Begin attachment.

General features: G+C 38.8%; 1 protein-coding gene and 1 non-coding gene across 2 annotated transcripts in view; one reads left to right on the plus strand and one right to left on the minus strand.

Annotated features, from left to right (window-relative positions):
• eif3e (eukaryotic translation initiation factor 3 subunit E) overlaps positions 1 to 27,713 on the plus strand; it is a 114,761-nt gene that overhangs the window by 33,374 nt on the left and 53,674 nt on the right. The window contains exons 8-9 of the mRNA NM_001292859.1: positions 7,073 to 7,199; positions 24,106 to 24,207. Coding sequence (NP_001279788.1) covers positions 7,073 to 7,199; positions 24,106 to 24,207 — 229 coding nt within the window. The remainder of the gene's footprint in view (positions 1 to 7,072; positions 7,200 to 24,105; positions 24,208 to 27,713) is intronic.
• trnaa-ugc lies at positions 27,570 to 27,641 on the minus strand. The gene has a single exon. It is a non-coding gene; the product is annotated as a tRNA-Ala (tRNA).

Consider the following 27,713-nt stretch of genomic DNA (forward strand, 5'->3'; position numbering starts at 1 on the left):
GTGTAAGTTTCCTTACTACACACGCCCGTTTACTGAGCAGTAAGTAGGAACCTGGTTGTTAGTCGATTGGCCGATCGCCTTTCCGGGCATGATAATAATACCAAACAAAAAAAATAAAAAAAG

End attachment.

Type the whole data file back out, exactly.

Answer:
General features: G+C 38.8%; 1 protein-coding gene and 1 non-coding gene across 2 annotated transcripts in view; one reads left to right on the plus strand and one right to left on the minus strand.

Annotated features, from left to right (window-relative positions):
• eif3e (eukaryotic translation initiation factor 3 subunit E) overlaps positions 1 to 27,713 on the plus strand; it is a 114,761-nt gene that overhangs the window by 33,374 nt on the left and 53,674 nt on the right. The window contains exons 8-9 of the mRNA NM_001292859.1: positions 7,073 to 7,199; positions 24,106 to 24,207. Coding sequence (NP_001279788.1) covers positions 7,073 to 7,199; positions 24,106 to 24,207 — 229 coding nt within the window. The remainder of the gene's footprint in view (positions 1 to 7,072; positions 7,200 to 24,105; positions 24,208 to 27,713) is intronic.
• trnaa-ugc lies at positions 27,570 to 27,641 on the minus strand. The gene has a single exon. It is a non-coding gene; the product is annotated as a tRNA-Ala (tRNA).

Consider the following 27,713-nt stretch of genomic DNA (forward strand, 5'->3'; position numbering starts at 1 on the left):
GTGTAAGTTTCCTTACTACACACGCCCGTTTACTGAGCAGTAAGTAGGAACCTGGTTGTTAGTCGATTGGCCGATCGCCTTTCCGGGCATGATAATAATACCAAACAAAAAAAATAAAAAAAG